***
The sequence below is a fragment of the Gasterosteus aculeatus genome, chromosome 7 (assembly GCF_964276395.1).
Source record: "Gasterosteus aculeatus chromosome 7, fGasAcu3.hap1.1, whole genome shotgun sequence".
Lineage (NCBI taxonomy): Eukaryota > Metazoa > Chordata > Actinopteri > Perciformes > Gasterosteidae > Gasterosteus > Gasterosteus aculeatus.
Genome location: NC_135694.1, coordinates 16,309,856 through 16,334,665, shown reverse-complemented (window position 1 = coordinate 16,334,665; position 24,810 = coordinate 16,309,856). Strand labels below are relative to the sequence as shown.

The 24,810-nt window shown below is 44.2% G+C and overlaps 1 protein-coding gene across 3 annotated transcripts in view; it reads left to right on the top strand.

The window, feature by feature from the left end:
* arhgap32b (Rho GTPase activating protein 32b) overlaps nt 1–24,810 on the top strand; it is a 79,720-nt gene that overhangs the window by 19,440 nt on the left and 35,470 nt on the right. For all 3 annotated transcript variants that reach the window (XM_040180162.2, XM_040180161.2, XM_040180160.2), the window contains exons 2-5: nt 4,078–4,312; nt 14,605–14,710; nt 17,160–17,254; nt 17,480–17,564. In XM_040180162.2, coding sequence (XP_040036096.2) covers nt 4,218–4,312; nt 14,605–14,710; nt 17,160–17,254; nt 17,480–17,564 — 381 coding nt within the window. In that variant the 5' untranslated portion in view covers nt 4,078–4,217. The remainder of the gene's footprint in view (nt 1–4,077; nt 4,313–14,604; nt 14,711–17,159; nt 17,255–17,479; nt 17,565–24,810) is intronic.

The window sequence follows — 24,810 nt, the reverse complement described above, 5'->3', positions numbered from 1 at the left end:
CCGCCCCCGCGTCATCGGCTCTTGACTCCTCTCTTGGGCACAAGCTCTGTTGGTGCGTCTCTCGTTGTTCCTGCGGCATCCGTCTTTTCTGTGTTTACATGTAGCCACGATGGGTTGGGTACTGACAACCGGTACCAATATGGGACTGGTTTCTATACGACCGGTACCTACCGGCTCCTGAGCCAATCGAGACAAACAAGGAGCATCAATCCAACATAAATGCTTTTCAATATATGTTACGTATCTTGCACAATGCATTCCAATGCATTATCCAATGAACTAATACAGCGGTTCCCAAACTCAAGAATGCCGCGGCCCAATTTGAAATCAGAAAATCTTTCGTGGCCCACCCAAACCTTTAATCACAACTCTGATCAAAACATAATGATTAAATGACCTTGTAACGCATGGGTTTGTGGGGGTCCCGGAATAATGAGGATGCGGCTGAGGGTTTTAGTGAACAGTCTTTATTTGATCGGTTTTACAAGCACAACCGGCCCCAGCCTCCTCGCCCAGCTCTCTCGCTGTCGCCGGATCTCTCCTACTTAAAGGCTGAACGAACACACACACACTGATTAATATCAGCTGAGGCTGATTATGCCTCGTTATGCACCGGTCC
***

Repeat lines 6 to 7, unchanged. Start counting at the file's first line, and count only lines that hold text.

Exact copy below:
The window, feature by feature from the left end:
* arhgap32b (Rho GTPase activating protein 32b) overlaps nt 1–24,810 on the top strand; it is a 79,720-nt gene that overhangs the window by 19,440 nt on the left and 35,470 nt on the right. For all 3 annotated transcript variants that reach the window (XM_040180162.2, XM_040180161.2, XM_040180160.2), the window contains exons 2-5: nt 4,078–4,312; nt 14,605–14,710; nt 17,160–17,254; nt 17,480–17,564. In XM_040180162.2, coding sequence (XP_040036096.2) covers nt 4,218–4,312; nt 14,605–14,710; nt 17,160–17,254; nt 17,480–17,564 — 381 coding nt within the window. In that variant the 5' untranslated portion in view covers nt 4,078–4,217. The remainder of the gene's footprint in view (nt 1–4,077; nt 4,313–14,604; nt 14,711–17,159; nt 17,255–17,479; nt 17,565–24,810) is intronic.